I wanted to see what the competition looks like in the Expats Blog writing contest, so I did the hard work and looked through all 42 other entries. Not surprisingly, there are a lot of weak ones. Something about travel writing makes it one of the easiest types of writing to do poorly. I know I’ve been a perpetrator in the past, but I’ve been surprised by the reaction I’ve gotten from readers – seems like I’m on the right track with this piece even if I’m not all the way there yet. If you haven’t, check out my entry “How to Fly First Class For Free” and leave a comment of support! Today is the last day to do so.
The biggest crimes that the entries seems to commit are:
– Listing things. This makes it clear that the author wasn’t able to synthesize a main idea. Feels far too bloggy to me, which is how a lot of the writers work (including this one). Nothing wrong with blogging, but I hope the judges will be looking for more than a blog post in this contest.
– Focusing on the departure. One common theme was the hustle and bustle in a home country before arriving abroad. I found it pretty boring, although maybe that’s because my own initial departure was so long ago. I guess it’s an easy place to start a story (one that I kind of rely on to a certain extent), but it again makes me think the writer didn’t have a focus and was just writing from a natural beginning. (Like starting a short story with the main character waking up.)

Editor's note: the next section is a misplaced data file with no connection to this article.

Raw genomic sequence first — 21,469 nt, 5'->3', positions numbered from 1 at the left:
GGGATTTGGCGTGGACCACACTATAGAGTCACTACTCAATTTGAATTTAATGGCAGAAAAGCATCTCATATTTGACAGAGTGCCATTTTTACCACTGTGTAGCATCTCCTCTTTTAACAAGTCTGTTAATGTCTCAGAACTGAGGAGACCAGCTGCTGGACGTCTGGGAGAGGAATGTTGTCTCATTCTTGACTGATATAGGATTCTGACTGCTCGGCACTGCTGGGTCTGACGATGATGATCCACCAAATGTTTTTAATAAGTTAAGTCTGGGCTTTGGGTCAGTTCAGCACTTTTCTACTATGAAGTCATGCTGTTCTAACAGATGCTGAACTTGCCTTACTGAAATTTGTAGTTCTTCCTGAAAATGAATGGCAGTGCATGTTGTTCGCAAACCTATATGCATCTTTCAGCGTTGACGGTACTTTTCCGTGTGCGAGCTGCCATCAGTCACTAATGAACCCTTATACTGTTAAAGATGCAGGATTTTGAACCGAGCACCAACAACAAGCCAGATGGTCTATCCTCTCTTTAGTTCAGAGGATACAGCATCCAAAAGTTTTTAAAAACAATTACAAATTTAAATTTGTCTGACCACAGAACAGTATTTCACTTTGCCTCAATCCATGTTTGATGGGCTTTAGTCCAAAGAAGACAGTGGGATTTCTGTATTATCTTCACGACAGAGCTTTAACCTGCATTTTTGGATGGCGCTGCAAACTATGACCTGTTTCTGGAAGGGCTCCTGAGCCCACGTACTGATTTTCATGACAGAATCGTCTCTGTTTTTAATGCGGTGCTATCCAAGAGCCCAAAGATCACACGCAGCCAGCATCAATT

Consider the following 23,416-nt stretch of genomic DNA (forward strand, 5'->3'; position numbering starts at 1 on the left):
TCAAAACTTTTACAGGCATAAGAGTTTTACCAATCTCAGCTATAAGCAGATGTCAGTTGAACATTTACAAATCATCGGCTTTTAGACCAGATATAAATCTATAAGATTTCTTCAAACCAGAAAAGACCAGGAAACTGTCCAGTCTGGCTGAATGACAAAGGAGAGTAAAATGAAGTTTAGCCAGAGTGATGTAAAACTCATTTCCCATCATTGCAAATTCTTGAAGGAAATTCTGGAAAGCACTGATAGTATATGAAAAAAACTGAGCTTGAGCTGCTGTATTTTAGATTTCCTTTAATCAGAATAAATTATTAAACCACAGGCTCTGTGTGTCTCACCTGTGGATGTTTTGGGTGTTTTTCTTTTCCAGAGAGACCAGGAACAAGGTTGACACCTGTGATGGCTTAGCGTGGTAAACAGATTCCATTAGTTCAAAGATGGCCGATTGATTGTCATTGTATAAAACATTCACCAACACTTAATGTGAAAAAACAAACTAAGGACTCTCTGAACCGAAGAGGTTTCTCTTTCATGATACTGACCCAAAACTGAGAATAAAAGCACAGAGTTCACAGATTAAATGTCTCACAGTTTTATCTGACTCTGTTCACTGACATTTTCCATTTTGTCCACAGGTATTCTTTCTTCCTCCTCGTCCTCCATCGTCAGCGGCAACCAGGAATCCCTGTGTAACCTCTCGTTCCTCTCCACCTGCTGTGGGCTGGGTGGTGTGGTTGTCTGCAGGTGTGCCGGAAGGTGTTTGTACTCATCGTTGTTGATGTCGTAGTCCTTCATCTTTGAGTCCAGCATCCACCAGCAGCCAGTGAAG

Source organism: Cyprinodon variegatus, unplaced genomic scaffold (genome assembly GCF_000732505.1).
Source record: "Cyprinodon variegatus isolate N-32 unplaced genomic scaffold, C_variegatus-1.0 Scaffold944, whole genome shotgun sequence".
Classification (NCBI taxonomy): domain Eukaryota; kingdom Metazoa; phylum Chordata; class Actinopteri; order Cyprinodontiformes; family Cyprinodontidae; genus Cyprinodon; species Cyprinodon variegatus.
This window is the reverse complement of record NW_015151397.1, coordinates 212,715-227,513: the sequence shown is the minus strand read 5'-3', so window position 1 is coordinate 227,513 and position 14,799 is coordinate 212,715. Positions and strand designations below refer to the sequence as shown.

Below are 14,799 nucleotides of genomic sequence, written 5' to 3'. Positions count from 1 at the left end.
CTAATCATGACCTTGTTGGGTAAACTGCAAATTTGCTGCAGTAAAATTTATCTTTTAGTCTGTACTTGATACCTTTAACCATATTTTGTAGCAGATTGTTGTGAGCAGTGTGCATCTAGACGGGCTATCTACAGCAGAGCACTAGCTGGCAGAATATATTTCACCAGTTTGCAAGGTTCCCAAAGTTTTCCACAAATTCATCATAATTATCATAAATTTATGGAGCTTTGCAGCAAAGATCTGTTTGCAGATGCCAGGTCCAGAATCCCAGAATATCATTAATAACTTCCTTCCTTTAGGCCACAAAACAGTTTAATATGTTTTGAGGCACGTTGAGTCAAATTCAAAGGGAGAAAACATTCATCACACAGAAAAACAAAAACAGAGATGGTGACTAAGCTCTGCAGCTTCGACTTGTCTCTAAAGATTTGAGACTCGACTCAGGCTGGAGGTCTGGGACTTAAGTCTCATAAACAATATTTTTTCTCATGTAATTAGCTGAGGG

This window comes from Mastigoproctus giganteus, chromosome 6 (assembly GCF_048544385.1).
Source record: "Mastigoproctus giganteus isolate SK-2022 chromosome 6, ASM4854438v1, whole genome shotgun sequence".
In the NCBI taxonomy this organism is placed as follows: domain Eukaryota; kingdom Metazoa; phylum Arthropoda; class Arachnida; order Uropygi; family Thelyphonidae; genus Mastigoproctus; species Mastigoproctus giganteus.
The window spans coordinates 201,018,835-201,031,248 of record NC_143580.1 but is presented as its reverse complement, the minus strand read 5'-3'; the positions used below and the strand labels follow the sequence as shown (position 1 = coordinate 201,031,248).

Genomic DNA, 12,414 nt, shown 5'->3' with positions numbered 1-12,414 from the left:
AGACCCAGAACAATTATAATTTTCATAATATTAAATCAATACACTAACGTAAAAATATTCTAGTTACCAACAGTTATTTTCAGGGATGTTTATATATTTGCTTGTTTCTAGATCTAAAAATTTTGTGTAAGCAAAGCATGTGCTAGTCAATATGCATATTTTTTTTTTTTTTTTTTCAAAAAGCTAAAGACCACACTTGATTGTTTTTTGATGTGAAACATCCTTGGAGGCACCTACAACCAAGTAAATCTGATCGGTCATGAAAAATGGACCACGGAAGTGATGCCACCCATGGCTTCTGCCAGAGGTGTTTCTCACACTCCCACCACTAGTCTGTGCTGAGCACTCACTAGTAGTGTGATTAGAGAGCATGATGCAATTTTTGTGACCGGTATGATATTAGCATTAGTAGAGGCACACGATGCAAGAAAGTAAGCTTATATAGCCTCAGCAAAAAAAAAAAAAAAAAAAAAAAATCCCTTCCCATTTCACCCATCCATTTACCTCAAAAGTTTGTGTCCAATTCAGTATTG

Three of the stories managed to reel me in:
“Fourth Grade in a Foreign Country”
Sharon Ashworth shares the trials and tribulations of sending her daughter to elementary school in Germany. This one had me from the solid first sentence: “Thankfully, there was a smile at the end of the first day of school.” I also loved the alliteration in the title.
“Finding our bliss in Bangkok”
This entry by Kathy Drouin-Keith is told largely in detailed scenes and has some really well penned lines, my favorite being the following: “If you want to see a tickled Thai, have a little Western boy wai them.” I can imagine being her son, who ruins her attempts at negotiation with his tears.
“Dude – where’s my bathroom?”
The title anecdote from Sarah Drane’s story is very funny – one of the most surprising I’ve heard from expats, although I did meet a JET who returned to his Aomori apartment after winter break to find his pipes frozen, exploded, and spewing water into his closet. Sarah would definitely be able to sympathize.